"That's going to be about seeing customers," Sorenson continued. "It's going to be about seeing colleagues. It's going to be about having a meeting to do the things that need to get done. They will force the change on these big institutions and say, 'You don't need any longer to force me to be at home. Let me out.'"
When Will Meetings Bookings Return?
Signs point to late 2020 for an uptick in group business, a finding consistent with Northstar’s latest Pulse Survey. "I think that we'll start to see some meetings volume maybe even later this year, probably in the fourth quarter," said Mark Hoplamazian, president and CEO of Hyatt Hotels. But he and other execs are acknowledging the likelihood that not all of the meeting attendees will be physically on-site.
"We've already been in discussions with a number of association customers who depend on their annual meetings for their revenues, and we're helping them devise and design new hybrid-meeting models — where you’ve got part virtual, part physical meetings — to accommodate their needs and make sure that we can maintain social distancing and appropriate density," explained Hoplamazian. "That's really the short-term picture."
Hilton's Nassetta agreed: "We're working very closely with a lot of our customers, and people are booking group business — not certainly at the volumes that we would have seen at this time last year, but we are starting to see a meaningful uptick in activity — discussions and actual bookings that are going to occur later in this year."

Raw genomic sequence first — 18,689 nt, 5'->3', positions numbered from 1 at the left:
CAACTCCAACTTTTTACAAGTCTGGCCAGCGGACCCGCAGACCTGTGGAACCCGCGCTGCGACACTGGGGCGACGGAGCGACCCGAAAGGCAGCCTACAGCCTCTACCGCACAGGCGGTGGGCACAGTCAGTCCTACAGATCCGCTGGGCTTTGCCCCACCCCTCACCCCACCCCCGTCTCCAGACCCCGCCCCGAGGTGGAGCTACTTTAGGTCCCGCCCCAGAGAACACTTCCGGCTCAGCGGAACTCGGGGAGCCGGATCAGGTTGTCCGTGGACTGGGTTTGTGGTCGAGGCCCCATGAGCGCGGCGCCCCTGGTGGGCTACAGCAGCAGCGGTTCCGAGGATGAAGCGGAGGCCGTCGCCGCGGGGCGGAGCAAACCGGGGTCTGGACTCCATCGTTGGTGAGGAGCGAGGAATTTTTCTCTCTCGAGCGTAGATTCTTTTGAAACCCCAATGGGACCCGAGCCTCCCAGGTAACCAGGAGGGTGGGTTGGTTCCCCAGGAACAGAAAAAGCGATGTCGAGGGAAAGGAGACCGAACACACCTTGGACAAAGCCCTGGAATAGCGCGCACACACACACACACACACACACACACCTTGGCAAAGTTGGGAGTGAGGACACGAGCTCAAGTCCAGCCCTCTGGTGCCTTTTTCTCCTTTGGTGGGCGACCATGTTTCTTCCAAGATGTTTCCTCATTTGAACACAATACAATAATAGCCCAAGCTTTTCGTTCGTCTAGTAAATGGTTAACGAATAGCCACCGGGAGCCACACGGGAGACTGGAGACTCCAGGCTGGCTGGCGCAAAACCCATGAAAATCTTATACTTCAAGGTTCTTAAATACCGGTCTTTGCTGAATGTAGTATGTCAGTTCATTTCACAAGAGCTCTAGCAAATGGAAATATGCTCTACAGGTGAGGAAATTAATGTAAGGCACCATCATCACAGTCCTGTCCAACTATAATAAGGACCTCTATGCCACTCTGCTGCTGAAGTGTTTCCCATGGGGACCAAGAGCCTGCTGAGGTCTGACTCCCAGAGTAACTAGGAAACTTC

What Will Hotel Meetings Look Like?
"I think when we wake up in two or three years, the group business will be back and it'll look a lot like it did a few months ago, and I think people will be congregating a lot like they did a few months ago," said Nassetta. "Between here and there, we're going to all come up with different protocols to keep them safe and secure. That's going to include the better cleaning standards and hygiene standards, different food and beverage, social distancing, using technology for hybrid meetings."
The people who are booking now, Nassetta added, are very serious about those protocols. "They want to know exactly what we are going to do in all those areas, from a hygiene point of view, cleaning protocols, how we can serve the food and beverage, how we can use technology to create the right mixture for them."
"When we wake up in two or three years, the group business will be back and it'll look a lot like it did a few months ago."
Chris Nassetta, Hilton
In the long term, however, it's going to take either an effective therapeutic treatment or a vaccine for COVID-19 for meetings business to bounce back, said Hyatt's Hoplamazian. Not until that point will the true recovery process even start. "From there it will take probably the succeeding 12 months to get back to the level that we were at in 2019," he said. "It's not going to instantaneously click back into gear — people will wait to see those events occur before they actually start planning and booking more."